Sands of Ath-Thurayya
The Grand Bazaar of Zusu
It is often said that “you can make or lose a fortune in one day in the Bazaar” or “you can find not one, but two, of anything at the Bazaar”. The Grand Bazaar is the second largest and most diverse market in the western world, overshadowed only by the business district of the Imperial city of Rhun. Unlike many bazaars, which are confined to a specific open square and located at the center of the city, the Grand Bazaar starts at the middle of the docks and goes a dozen blocks into the city in every direction. Some of it is permanent structures, while much of it is made of tents and carts lining every street. A mishmash of laws and re-zoning after fires have changed the face of the Bazaar. By law, nearly fifty percent of the area that is officially referred to as the Grand Bazaar is only available on a first-come, first-serve basis, with no tent thrown or cart wheeled into place until the first bell after dawn. This means that the Bazaar is significantly different every day, and finding a specific merchant two days in row requires a great deal of luck or an innate, local knowledge of the place.
The Zusu Jewel
The Jewel is one of the largest and most successful brothels in the city, sitting at the edge of the Grand Bazaar. The Jewel is located in the prime corner position of a collection of connected buildings that take up an entire city block. Although the Jewel officially only takes up a relatively small portion of the building, persistent rumors suggest that there are secret passages that connect the brothel with all of the other businesses, courtyards and even private apartments that make up the block of buildings. This makes it possible to come and go to the Jewel without using the front entrance and makes it a popular meeting place even for those who are not seeking the company of a young, nubile companion. Meeting rooms, food and drink are all available for a price at the Jewel in addition to the usual business of the establishment.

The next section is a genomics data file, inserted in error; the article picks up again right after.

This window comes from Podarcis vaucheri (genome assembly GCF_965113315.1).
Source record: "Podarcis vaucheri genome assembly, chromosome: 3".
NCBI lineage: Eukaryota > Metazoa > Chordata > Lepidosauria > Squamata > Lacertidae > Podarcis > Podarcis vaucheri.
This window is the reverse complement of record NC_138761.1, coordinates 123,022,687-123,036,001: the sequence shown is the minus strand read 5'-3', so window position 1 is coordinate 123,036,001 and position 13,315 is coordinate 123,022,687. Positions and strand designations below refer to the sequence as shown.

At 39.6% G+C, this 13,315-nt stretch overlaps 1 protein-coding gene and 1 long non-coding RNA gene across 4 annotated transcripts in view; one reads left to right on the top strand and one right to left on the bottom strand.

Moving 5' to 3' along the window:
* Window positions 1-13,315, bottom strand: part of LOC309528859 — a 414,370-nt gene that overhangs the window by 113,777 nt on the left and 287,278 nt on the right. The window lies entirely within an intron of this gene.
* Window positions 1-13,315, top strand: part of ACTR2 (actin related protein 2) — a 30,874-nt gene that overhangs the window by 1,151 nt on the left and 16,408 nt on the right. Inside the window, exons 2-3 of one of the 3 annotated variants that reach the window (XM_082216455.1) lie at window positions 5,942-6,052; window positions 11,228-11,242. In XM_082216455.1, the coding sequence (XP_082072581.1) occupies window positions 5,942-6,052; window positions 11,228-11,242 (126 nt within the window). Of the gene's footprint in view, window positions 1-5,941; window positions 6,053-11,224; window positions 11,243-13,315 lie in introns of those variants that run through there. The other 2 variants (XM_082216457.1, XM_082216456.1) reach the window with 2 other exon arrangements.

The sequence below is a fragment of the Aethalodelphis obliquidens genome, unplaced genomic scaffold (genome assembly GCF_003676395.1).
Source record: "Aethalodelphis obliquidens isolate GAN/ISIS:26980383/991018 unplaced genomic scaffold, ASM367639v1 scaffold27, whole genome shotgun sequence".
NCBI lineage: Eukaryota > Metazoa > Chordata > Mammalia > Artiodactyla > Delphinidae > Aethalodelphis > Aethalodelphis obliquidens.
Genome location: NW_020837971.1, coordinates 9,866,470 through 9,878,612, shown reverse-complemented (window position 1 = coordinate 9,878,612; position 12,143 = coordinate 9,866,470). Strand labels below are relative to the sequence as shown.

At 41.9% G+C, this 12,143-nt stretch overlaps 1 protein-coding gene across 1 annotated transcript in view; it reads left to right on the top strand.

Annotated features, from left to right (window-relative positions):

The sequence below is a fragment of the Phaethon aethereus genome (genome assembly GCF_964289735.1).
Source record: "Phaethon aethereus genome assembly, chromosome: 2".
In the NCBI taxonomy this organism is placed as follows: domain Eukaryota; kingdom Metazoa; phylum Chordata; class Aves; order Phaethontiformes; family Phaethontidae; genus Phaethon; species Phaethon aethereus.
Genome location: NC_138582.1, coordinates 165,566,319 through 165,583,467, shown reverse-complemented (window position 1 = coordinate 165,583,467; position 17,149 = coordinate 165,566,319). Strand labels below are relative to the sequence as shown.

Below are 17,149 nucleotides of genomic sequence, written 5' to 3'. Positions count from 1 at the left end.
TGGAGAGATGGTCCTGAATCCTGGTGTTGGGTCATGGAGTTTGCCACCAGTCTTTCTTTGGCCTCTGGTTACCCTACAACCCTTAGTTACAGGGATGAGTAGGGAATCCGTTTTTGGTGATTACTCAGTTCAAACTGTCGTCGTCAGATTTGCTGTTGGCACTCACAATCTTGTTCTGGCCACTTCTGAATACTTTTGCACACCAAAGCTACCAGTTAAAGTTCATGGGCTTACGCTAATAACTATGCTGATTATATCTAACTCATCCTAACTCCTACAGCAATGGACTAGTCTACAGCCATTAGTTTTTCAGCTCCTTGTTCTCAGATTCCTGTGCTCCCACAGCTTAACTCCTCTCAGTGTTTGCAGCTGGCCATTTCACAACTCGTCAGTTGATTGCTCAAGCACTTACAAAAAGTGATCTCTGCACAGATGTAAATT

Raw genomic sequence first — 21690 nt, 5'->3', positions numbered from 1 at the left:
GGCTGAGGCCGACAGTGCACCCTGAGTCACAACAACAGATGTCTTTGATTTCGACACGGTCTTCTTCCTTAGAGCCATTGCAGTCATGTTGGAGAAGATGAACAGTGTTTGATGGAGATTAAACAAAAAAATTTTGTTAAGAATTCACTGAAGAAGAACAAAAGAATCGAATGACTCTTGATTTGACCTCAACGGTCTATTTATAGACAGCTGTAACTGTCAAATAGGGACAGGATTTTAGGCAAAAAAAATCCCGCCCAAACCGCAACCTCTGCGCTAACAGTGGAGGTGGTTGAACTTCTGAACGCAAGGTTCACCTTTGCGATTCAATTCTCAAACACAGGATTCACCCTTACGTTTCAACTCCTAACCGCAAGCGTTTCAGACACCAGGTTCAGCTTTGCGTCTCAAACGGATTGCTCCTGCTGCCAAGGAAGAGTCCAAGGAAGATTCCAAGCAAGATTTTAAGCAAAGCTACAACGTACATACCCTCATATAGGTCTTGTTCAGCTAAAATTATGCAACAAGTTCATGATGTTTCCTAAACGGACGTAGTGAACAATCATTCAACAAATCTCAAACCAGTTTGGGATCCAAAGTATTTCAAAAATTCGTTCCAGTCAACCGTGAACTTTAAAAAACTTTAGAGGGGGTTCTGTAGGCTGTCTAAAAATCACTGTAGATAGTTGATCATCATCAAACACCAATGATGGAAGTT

The Oasis is the only large concentration of sustainable water in the great sandy desert that makes up most of Ath-Thurraya. Located a few days walk southwest of the Forbidden Ruins, it is roughly equidistant from Cha’thag, Zusu, and Ash-Ri-An although most travelers from those regions would die in the desert long before finding the place. The Oasis is sacred to the desert nomads and central to their culture. The People (or Bedwin) maintain a permanent, if small, population at the oasis which includes some of their most powerful warriors, mystics and blooded who are dedicated to defending the Oasis should it become necessary. Long generations of experience has shown that the Oasis can sustain a permanent population of about five hundred and this number is strictly enforced, even in times of emergency. Normally, this isn’t a problem since every nomad worth the name would walk into the desert to certain death if it meant safeguarding the Oasis; in fact, this is not an uncommon practice among the elderly and infirm. The only time the population rises is during the annual bedwin when all the tribes gather for trade and to share information. At this time, the population can swell to ten times normal, which is why the bedwin is only held for a week and many people take pride in carrying their own water to the bedwin at great personal expense.
The Forbidden Ruins
Although the high desert is dotted with ruins, both hidden in the sand and in extensive caverns under the surface, there is one complex that tops them all in size and danger. The Forbidden Ruins is a huge complex of half-buried pyramids, buildings, and subterranean tombs. It is full of traps, residual magic, artifacts and chimera of mind-boggling form and ferocity. Legend tells they are called the Forbidden Ruins because after the rise of the Sphinx-King, he made a pilgrimage to the ruins to commune with the spirits of the First Ones. What he found is unknown, although when he returned, he proclaimed that exploring the ruins could only bring death and madness to his people and he decreed them off-limits. Of course, since the Sphinx-King’s disappearance, the decree is rarely enforced.